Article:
Holby City was originally only about its cardio-thorassic ward but in recent years has opened up to include General Surgery it seems which I believe is called Keller Ward. This means sometimes cases are transferred up from “downstairs” (Casualty) so we get an opportunity to follow on storylines from the other show. At Christmas we are usually treated to a “Casualty @ Holby City” Special which basically means the characters from both shows are put together in some kind of life-altering event/accident. It also means there will some sort of annual cull of characters: in recent years we’ve said goodbye to Ellen, who was knocked over and killed outside the Casualty dept by a motorbike in front of ex-Partner Harry who then had to try and save her in vain; Paramedic Woody was killed by inhaling chlorine trying to save a baby from a car accident; paedrician Jim saved pregnant midwife Rosie by letting himself fall from unstable scaffolding after a juggernaut crashed right into the Holby City building and practically demolished it. All this in addition to characters getting stabbed, run over, poisoned and beaten up on the regular shows. Holby General is positively the most dangerous place to work ON EARTH.


THE FLYING DOCTORS (1986 – 1991, 9 Seasons) The chronicles of the Royal Flying Doctors Service in the Australian Outback, that covers distances too far and remote by conventional roads.
I remember watching this as a child and loving it: the funniest thing is, the actor Peter O’Brien (who was also in Neighbours incidentally) has since turned up as a doctor not only in Cardiac Arrest (below), but Casualty, Holby City’s predecessor. Just like Ken Stott plays world weary policeman, this Ozzie Actor will play doctors… Even if that means emigrating.

CHICAGO HOPE (1994 – 2000, 6 Seasons) The lives and trials of the staff of a major hospital in Chicago.
I was surprised to see this had six seasons, since I was pretty sure I only watched one – I recall it being on quite late, perhaps they moved it even further back on the schedule. Certainly I recall the newspapers saying it was “too like ER” but I thought its focus was entirely different and actually extremely good.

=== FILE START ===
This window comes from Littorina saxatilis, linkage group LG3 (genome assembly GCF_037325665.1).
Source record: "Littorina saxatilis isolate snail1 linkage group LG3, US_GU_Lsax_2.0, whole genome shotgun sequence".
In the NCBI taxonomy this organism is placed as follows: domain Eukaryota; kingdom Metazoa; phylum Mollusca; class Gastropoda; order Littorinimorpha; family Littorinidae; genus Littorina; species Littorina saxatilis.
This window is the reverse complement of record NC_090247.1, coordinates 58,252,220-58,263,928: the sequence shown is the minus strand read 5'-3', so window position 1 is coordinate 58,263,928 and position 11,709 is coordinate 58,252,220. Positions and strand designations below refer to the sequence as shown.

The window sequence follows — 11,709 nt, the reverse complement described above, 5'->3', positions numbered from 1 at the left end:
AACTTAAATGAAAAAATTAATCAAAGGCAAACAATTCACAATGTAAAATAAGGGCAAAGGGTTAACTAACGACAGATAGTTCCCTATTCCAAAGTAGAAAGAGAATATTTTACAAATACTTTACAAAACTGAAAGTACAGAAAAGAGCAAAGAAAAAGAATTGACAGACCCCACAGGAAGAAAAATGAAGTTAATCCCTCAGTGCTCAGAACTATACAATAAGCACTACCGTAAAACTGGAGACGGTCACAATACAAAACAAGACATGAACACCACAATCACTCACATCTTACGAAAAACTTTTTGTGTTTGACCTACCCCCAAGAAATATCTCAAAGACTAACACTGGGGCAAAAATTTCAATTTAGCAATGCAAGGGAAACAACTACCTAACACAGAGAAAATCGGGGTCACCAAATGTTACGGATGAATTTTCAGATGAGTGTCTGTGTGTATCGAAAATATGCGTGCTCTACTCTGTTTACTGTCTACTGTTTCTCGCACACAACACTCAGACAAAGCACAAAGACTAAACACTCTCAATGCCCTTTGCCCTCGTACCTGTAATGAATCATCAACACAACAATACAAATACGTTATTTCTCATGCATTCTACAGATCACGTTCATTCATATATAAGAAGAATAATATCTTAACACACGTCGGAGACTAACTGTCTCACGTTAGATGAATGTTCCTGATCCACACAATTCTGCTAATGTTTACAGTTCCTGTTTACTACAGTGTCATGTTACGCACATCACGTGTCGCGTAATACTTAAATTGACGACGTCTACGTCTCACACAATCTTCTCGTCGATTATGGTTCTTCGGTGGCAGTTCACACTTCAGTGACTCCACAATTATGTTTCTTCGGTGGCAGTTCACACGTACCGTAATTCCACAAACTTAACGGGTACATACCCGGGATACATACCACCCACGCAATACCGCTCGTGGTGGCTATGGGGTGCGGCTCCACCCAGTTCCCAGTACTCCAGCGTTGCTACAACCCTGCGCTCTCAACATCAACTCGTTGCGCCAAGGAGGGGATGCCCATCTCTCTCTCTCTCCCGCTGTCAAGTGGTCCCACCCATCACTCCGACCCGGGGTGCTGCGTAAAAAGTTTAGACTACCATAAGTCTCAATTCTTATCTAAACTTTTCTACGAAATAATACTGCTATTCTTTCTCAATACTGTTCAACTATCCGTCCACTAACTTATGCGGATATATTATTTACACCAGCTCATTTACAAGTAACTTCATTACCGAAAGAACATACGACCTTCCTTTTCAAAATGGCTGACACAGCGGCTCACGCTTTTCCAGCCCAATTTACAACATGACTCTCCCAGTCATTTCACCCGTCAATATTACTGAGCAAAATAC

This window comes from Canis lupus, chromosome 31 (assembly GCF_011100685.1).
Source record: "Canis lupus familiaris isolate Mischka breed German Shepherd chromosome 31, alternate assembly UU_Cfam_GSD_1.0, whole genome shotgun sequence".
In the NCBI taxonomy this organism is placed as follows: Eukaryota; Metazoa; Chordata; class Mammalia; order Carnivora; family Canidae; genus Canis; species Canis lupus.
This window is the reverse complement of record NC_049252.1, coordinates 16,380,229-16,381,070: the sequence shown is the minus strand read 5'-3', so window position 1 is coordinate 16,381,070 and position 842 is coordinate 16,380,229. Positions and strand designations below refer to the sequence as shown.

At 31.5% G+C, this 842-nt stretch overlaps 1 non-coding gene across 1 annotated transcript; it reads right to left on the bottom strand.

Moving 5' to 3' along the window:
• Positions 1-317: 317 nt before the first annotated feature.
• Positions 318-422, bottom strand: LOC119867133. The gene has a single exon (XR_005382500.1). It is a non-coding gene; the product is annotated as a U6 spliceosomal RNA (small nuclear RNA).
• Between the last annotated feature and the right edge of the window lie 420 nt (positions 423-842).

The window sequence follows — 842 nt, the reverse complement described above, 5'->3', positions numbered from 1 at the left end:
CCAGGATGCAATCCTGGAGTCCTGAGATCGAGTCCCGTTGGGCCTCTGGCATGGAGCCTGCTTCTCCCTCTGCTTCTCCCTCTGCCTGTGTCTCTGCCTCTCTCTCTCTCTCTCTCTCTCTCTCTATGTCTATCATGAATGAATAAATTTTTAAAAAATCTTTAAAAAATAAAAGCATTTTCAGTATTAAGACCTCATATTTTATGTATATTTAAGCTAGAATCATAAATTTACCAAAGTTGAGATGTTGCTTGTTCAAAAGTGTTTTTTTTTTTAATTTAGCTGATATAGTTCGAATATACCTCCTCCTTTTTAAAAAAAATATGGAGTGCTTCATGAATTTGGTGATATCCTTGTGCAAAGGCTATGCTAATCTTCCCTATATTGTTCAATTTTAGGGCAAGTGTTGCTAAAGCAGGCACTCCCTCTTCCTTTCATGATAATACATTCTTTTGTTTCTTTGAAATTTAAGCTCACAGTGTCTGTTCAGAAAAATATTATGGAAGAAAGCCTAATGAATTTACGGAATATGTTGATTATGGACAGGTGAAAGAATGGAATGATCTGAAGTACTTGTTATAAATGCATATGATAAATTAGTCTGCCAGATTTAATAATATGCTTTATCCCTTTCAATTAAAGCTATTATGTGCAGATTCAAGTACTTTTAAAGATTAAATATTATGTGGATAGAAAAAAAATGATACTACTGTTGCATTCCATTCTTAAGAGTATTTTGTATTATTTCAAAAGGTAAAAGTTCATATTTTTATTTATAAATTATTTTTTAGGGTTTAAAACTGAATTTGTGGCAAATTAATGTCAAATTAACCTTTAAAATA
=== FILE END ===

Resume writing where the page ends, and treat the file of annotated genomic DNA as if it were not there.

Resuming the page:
CARDIAC ARREST (1994 – 1996, 3 Seasons) A visceral, wryly humorous look at the NHS in the 1990s.
I absolutely loved this and rued the day it went off-air, though thinking about it, that was probably what it needed else it might have “gone soft”: hard-hitting, dark, funny, it spared no punches. Brilliant.

BODIES (2004 – 2006, 2 Seasons) A young English surgeon discovers his obstetrician Boss is not quite the living up to his Hippocratic oath.
From the writer of Cardiac Arrest, this was bound to be good, but perhaps was a little over-ambitious in its second series (ordering ten episodes instead of the usual six) which *might* have accounted for why people stopped watching.

ER (1994 – PRESENT)The work and lives of a group of emergency room doctors in Chicago.
I loved this when it first started and of course it’s famous as a series for launching the career of George Clooney. I found him captivating as Dr. Doug Ross and there were some great storylines that really stuck in my mind, such as the death of Dr. Mark Greene from a brain tumour and arrogant consultant Romano’s emasculation as a surgeon when he loses his arm in a freak accident with a helicopter. Magic.

HOUSE (2004 – PRESENT) An antisocial maverick doctor who specializes in diagnostic medicine does whatever it takes to solve puzzling cases that come his way using his crack team of doctors and his wits.
I love to hate this: its storylines are for the most part ridiculous (oh, you *could* have cancer? Let’s irradiate you before we find out for sure!), yet there’s something mesmerising about it, probably its wonderfully acerbic character observations courtesy of House himself.

SILENT WITNESS (1996 – PRESENT) The activities of a Home office pathology team.
I liked this better when Sam Ryan was at the helm, but nevertheless this is good solid drama, if a little unbelievable. But who’s to let truth get in the way of a good yarn, hey?

What’s your fave medical drama and why? Discuss…

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17 thoughts on “10 On TV Drama #4: Cops N’ Docs, Pt 2 – Dashing Docs and Naughty Nurses”

  1. I tend to watch Holby if anything and was surprised to realise that I’ve been watching it on and off since Anton Meyer got shot which is what? 6 years ago?

    What’s great about it is the quality of the actors they get: Hugh Quarshie, Peter Wingfield, Denis Lawson, Art Malik, Ronald Pickup… quite a lineup!

  2. About 6 years I think Tom… And that’s what I like about Holby City, it’s engaging and effortless without being entirely mind-numbing because of the talent attached as you say. People can be very rude about Holby City because of its status as a continuing drama (“soap snobs” as Tony J would say) but I think keeping a huge machine like that running for so long and keeping its audience’s interest is a skill in itself.

  3. I loved Cardiac Arrest too, I’d completely forgotten about it though until you mentioned it… What does that mean? Loved the dark humour in it though. In real life I was a nurse before I was a teacher and was living through the 1990s budget cuts in the NHS first hand when it was on and it was a welcome relief.